The website serves as a simple entry point to the OQT. The user can select a predefined area (this will be more flexible in future versions of course) and choose a respective quality report. The report can then be viewed in a following browser window (by clicking “Get Quality Report“). An example of how this view currently looks like can be seen in the following graphic.
In the background, a request is sent to an API when the quality report has been requested. This starts the processing and computations for the required indicators depending on the selected quality report. As the current examples on the web page are using precomputed indicators only, the response should be received relatively fast and is then displayed in a window that looks like the following graphic.
The results give an overall quality value for the selected area and topic, as well as for the individual indicators. They are displayed using a simple traffic light system (green-yellow-red) together with a textual explanation and individual graphs. There, you have a visual expression of the respective indicator and can also see the threshold curves for e.g. a yellow or red quality, as shown for the ghspop-comparison for building-count indicator in the graphic above.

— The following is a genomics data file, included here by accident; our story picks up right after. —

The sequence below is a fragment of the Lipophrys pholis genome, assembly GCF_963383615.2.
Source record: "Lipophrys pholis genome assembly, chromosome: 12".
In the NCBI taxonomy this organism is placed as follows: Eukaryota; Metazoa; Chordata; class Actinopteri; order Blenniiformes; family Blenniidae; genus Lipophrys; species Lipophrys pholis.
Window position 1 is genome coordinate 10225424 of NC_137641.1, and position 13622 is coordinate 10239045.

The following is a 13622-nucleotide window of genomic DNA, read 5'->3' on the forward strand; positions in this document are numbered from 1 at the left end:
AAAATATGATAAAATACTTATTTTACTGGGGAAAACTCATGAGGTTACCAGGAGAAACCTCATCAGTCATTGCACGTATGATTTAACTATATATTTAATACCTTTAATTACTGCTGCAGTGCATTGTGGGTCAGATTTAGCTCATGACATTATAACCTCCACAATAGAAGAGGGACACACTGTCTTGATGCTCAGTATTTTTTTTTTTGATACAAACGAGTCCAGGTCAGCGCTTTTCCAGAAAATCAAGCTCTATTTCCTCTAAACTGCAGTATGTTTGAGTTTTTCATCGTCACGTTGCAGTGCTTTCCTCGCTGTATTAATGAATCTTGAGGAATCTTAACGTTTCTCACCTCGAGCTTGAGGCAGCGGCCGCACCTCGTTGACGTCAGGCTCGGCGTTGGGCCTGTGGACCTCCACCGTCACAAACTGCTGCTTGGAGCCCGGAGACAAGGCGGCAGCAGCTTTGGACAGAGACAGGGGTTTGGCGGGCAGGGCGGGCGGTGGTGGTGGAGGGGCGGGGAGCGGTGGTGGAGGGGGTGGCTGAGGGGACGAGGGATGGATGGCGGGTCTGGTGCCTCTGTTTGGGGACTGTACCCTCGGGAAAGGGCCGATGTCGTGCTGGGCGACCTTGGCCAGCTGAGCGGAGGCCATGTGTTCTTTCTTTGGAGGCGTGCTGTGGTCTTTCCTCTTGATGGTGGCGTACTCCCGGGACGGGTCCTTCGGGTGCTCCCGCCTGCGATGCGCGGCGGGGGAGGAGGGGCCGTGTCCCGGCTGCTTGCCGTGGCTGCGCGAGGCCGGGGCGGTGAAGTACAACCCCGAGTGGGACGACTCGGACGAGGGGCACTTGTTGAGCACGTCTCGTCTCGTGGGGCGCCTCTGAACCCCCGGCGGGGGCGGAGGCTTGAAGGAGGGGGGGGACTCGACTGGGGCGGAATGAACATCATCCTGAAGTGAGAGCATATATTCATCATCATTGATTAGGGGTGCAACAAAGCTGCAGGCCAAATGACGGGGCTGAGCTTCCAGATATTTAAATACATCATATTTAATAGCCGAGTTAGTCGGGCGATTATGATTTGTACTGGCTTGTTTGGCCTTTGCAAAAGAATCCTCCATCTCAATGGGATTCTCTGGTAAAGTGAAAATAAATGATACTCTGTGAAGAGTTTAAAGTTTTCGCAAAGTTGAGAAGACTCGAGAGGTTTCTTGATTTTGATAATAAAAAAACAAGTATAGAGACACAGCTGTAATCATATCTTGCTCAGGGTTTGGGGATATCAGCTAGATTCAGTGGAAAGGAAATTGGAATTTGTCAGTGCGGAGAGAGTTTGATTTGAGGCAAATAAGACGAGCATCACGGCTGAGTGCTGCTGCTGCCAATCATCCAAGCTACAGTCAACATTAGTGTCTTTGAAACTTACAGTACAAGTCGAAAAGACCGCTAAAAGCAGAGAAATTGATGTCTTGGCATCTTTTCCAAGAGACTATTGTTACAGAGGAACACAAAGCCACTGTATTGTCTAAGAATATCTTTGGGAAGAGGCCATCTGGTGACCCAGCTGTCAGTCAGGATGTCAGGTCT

In the upcoming download-as-pdf feature, those graphs will also be included in a high resolution with additional explanations. In the following two sections explanations on the two key features – indicator and report are given.
An indicator is the basis of giving an estimation on the quality within the OQT. The current first POC release 0.1 features in total five working indicators. There are intrinsic indicators (using OSM data only) like the POI density, or the mapping saturation of buildings (looking at the development over time and if some saturation can be dedected), as well as extrinsic indicators, which are using OSM data together with other data sources like the mentioned global-human-settlement layer population data comparison with the OSM building count.